Where are all the experts I learned from and taught?
May 7, 2020
Most of the experts I learned from have retired. Most of the people I taught over the years have gotten out of this work because it is so damn hard to do. Right now you need to remember why you got into this work in the first place.
For readers who do not know much about me, I used to be famous. I was know as Nam Guardian Angel going back to the early 90's online. That is what happens when people see what is happening before most people do. My work was sought out by military brass, psychologist, psychiatrists, mental health workers and educators. It astonished me how far the reach went, considering it was all word of mouth and intended to help veterans understand what PTSD so they would also know they could heal.
I am married to a Vietnam veteran with PTSD and survived traumatic events that could have killed me 10 times. I know what a flashback is, experienced nightmares, mood swings, anger, paranoia, depression, the list goes on. The biggest thing I want readers to get right now, is I also know what is on the flip side of the doom and gloom.
WE HAVE THE POWER TO OVERCOMEI wrote about living with PTSD back in 2002 in my first book, yet no matter how much I wrote, by then, the younger generation wasn't getting the message. In 2006, I started making videos. By 2008, I was Certified as a Chaplain with the IFOC and won an award for PTSD I Grieve. It was intended for members of the National Guard, but the IFOC was using it to help police officers and firefighters.
In 2007, I started this site and it has been read all over the world.
The parade passed me by many years ago, but considering it started in 1982...it was a long time coming, I have been just doing my work and stopped competing with the influx of people getting into this for the wrong reasons and getting in the way. They left no room for me and I had no tolerance for them.
Lately I have been feeling really down about what has been going on with COVID-19 and our lives turned upside down. I have been searching for signs of hope that the power of trauma had not increased because educators mobilized to do crisis intervention. That search ended this morning when I read an article by an ER Doctor.
"The unfortunate truth is that the United States has never adequately provided treatment for mental and emotional health challenges, such as PTSD, for brave citizens who put their country before themselves. As we begin to imagine a post-Covid-19 America, we must do better by all of our veterans, including the hundreds of thousands of health care workers who have borne the trauma of this pandemic. That starts by destigmatizing mental health issues and making it easier for physicians, nurses and others to seek out the resources they need."Why am I still reading things like this? What hasn't the mental health community learned from the lessons people like me have been sharing for decades? Is it because they stopped looking or they stopped thinking?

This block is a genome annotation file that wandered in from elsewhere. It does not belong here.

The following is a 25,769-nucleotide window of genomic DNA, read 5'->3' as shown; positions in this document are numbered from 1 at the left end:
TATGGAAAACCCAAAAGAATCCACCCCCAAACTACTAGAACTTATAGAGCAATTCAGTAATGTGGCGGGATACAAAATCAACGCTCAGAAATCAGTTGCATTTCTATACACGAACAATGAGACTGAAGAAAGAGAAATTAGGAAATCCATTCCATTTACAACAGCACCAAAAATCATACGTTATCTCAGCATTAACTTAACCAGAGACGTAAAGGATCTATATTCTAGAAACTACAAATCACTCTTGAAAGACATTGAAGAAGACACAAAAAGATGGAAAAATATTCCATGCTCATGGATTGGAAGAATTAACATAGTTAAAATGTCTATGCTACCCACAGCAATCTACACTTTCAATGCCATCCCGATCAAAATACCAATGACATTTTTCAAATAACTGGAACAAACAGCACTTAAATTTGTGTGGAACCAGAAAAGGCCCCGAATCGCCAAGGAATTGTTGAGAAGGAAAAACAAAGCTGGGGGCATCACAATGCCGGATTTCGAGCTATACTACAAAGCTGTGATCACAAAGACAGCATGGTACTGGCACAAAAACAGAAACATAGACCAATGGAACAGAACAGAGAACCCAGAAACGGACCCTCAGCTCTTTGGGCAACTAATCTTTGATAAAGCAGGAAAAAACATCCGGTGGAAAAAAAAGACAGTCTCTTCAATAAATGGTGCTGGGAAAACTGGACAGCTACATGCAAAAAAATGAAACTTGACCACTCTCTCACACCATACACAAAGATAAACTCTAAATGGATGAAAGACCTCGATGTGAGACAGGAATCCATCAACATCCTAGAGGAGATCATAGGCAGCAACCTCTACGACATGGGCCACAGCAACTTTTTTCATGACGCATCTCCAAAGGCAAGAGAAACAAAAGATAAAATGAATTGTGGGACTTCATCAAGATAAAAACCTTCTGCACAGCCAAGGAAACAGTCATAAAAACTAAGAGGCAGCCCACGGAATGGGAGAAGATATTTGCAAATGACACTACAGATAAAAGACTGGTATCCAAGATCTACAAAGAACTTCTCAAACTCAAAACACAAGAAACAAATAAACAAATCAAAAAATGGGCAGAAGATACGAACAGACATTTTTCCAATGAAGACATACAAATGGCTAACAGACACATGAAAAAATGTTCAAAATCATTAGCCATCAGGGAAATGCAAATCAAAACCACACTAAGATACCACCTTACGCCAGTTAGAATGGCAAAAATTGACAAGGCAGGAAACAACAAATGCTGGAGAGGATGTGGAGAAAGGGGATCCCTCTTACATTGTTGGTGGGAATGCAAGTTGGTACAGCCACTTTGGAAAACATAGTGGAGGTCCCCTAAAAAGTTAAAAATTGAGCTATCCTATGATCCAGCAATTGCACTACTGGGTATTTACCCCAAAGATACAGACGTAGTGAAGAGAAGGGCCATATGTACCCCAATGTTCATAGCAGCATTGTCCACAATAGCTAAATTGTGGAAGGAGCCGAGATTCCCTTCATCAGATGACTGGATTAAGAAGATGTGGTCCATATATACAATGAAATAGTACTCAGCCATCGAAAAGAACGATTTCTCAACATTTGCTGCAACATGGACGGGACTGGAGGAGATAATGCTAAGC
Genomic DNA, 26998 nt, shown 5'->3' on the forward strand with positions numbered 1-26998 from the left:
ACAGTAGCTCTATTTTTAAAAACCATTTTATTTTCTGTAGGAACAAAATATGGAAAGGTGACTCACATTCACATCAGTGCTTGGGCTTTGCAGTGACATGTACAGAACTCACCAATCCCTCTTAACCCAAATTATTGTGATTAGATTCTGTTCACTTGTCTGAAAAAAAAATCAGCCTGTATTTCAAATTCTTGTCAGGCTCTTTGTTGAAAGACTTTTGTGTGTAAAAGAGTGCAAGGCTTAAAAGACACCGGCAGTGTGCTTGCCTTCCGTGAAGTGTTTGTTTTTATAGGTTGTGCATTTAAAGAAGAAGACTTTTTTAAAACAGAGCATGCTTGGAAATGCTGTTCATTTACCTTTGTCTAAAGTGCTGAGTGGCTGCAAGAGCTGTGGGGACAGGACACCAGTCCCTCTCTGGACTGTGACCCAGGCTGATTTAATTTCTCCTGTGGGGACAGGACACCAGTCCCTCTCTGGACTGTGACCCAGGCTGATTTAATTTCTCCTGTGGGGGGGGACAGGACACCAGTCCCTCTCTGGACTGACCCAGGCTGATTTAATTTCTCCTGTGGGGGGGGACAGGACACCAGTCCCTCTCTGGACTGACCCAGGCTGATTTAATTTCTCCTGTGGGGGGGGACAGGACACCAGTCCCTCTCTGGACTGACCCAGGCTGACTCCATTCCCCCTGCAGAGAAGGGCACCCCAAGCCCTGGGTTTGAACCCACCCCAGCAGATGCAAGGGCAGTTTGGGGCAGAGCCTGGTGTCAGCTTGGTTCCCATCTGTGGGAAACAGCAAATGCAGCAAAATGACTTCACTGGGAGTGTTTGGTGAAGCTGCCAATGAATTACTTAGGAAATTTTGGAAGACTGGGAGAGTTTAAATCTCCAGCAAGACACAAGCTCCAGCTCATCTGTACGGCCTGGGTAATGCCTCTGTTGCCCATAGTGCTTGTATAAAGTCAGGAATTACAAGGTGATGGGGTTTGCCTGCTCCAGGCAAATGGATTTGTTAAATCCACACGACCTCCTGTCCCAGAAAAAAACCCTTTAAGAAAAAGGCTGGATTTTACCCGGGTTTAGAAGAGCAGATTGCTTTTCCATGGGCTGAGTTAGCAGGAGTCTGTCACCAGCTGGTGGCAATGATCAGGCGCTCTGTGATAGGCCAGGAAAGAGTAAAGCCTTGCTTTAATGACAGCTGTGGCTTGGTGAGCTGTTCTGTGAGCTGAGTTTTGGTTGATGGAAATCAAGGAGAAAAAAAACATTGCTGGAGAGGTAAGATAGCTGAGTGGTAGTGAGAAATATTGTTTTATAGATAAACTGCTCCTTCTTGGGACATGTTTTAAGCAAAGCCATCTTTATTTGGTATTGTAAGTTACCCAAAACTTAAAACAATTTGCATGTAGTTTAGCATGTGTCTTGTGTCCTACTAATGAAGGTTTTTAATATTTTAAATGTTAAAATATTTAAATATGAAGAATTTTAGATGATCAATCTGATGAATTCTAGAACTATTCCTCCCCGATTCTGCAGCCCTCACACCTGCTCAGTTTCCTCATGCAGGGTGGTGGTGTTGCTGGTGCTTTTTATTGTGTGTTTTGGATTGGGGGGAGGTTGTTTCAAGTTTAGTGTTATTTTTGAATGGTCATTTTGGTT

I am wondering where the hell all the experts are? Where are you hiding? Did the parade push you out of the way too? Time to stop resting and get back into action because too many people need your expertise right now.
I don't do it for money and safe bet, you didn't either. It is a safer bet that you are grieving as much as I am for all the suffering going on right now.
You may believe that you will not be able to reach enough to make a difference. Is one enough for you? Do you remember what it felt like to change a life for the better? To be able to send them away knowing they will be happier ever after because of what you did for their sake?
"Whoever changes one life, changes the whole world.”
Read what the Doctor wrote and know that you have the power to make the difference right now before it is too late to wish you had done something when you had the chance!
Emergency doctor: We need help before it's too late
KITV 4 News
Opinion by Tsion Firew
Wednesday, May 6th 2020
Opinion by Tsion Firew Last weekend, I was on CNN discussing the importance of supporting the mental and emotional health of medical professionals. I likened this pandemic to an invisible bomb going off in our emergency...
Last weekend, I was on CNN discussing the importance of supporting the mental and emotional health of medical professionals. I likened this pandemic to an invisible bomb going off in our emergency departments.
Twenty-four hours later, I learned about the death of my colleague, Dr. Lorna Breen. A day later, I learned from media reports that she had died by suicide. It was a one-two punch, like she died twice.
Lorna had survived Covid-19 earlier this month. As her physical symptoms got better, the mental toll of the pandemic continued to get worse. And as I mourned, I reflected.
The world is hailing medical professionals as heroes, and don't get me wrong: The public praise has been a welcome shift. Our jobs were harrowing long before this crisis and will remain so long after we return to some semblance of normalcy. I am grateful for the acknowledgment.
Heed our call. The front line of this pandemic needs mental health resources and emotional support to process the destruction we cannot prevent, we cannot fix. The next wave is coming. We need help before it's too late for more of us.
read it here